Queer journalist Lyra McKee to be remembered on 25th anniversary of Good Friday Agreement

The 29-year-old was tragically shot and killed in April 2019 by a gunman affiliated with a group known as the New IRA.

A close up headshot of Lyra McKee, who will be remembered in Good Friday commemoration. Lyra is smiling with her head tilted to the right. The photograph is taken outdoors in front of blurred railings.
Image: @happybirthdaydaily via Instagram

On Good Friday, April 7, Lyra McKee will be among the 3,600 names read out at the Dublin Unitarian Church’s annual ceremony commemorating the lives lost as a result of the conflict in Northern Ireland. The service will also mark the 25th anniversary of the Good Friday Agreement, the 1998 peace treaty that ended much of the violence of the Troubles.

Expected to run from midday to 3pm, members of the congregation and public will read out names of those killed, starting with John Patrick Scullion, a Catholic storeman shot by the UVF in West Belfast during May 1996. McKee will be the list’s concluding addition, after the queer journalist was tragically shot and killed by an alleged member of the New IRA while observing a group of rioters in Derry in 2019.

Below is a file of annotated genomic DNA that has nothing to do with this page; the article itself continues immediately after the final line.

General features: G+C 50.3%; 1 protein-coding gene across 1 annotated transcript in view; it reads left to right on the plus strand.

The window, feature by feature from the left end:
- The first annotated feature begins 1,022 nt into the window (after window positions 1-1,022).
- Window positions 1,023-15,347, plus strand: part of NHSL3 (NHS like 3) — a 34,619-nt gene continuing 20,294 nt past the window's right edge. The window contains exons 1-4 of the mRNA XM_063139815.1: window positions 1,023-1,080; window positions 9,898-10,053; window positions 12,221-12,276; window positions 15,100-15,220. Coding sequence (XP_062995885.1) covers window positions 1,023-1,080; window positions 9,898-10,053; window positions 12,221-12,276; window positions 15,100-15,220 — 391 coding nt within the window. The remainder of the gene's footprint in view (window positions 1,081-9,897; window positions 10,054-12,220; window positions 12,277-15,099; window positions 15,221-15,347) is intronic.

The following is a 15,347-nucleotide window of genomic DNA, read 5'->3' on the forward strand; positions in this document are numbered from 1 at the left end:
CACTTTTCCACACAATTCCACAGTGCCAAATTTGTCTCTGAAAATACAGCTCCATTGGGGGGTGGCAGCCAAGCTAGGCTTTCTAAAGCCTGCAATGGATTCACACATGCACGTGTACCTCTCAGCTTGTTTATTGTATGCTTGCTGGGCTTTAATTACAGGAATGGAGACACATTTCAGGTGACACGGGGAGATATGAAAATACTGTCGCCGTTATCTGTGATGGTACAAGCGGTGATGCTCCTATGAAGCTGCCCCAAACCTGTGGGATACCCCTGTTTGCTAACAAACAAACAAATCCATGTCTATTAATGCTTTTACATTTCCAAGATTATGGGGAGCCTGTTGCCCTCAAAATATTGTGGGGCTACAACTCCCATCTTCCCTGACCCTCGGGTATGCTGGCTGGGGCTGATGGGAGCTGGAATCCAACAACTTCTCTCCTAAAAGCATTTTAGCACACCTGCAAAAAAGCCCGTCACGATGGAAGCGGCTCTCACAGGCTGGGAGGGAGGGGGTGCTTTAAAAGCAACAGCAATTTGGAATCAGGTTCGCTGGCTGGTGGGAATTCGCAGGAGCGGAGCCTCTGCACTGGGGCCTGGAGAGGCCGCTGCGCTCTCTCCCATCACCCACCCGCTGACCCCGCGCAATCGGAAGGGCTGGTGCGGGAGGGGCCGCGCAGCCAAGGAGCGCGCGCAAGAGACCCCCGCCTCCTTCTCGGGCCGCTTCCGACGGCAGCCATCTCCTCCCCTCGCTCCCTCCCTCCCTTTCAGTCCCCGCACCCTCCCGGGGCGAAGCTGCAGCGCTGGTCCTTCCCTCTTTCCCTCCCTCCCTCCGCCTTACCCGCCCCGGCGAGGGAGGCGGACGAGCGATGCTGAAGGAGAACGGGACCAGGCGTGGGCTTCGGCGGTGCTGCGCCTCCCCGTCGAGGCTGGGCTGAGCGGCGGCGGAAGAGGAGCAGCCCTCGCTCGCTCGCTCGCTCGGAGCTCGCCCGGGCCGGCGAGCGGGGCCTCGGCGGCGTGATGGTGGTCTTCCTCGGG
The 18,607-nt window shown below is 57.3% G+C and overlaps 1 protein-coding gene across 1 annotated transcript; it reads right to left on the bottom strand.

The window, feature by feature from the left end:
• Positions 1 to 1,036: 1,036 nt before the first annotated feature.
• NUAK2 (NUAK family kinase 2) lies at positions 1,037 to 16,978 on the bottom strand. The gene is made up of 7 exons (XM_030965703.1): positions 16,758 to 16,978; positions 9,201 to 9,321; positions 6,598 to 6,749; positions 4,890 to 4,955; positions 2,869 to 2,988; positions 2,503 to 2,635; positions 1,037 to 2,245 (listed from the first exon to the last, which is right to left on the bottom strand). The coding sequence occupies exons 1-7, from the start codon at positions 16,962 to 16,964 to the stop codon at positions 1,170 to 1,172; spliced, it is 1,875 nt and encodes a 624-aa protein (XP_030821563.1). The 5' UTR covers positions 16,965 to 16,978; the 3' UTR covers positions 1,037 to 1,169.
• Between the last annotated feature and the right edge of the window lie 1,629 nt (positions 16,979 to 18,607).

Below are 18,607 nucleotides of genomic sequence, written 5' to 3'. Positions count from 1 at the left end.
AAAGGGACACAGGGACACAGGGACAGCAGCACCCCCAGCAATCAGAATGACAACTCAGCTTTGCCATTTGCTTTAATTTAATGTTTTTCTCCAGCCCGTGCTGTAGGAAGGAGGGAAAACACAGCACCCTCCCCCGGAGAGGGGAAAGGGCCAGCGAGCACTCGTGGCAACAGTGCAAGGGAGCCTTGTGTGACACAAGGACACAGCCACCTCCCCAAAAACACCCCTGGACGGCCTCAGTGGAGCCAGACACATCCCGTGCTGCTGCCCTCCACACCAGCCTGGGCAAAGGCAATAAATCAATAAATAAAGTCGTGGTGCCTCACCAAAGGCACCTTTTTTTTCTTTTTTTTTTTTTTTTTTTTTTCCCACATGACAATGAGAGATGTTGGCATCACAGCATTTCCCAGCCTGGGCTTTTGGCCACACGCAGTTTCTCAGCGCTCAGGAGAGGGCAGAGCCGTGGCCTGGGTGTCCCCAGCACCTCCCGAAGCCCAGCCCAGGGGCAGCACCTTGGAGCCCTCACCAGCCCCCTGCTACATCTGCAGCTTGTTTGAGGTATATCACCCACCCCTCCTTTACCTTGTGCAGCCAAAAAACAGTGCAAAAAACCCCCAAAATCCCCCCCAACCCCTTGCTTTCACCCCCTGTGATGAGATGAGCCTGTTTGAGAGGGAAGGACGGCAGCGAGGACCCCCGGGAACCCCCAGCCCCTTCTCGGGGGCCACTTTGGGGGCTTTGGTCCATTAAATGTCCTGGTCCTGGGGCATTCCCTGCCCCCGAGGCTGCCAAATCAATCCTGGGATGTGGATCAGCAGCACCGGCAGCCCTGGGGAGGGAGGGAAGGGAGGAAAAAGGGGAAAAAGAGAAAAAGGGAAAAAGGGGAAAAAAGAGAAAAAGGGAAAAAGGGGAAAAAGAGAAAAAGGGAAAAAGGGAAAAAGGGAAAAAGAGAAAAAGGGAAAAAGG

At present, there have been a total of fifteen arrests made in connection with the crime. Three of these people have been charged with murder, and four others have been charged with rioting and associated offences. However, the gunman remains on the loose, a matter of deep concern for the McKee family. Anyone with information is being urged to come forward, and the reward currently stands at £20,000.



The church’s minister, Rev Bridger Spain, will commence and end the service, with the Abbey Theatre’s Artistic Director, Caitriona McLoughlin, being the first reader. People wishing to attend are welcome to do so between the times mentioned above, and anyone who wishes to join the list of readers are encouraged to contact Rev Spain.

This will be the twentieth year that the Dublin Unitarian Church holds its commemoration ceremony, the only Good Friday religious service of its kind in Ireland.

“These readings illustrate powerfully the terrible, random nature of death in war and civil conflict,” the church stated.

“All human life and death is in these mournful lists: British soldiers, IRA volunteers, loyalist paramilitaries, Ulster policemen and women, part-time UDR men, prison officers, gardaí, civil rights marchers, judges, businessmen, farmers, taxi drivers, social workers, housewives, children of all ages, people killed walking home from the pub, while watching football on the television, while attending church; people killed on buses and trains; and walking and shopping and visiting in London and Birmingham, Dublin and Monaghan, Belfast and Derry and Banbridge and Omagh and a score of other Northern Irish towns and villages.”

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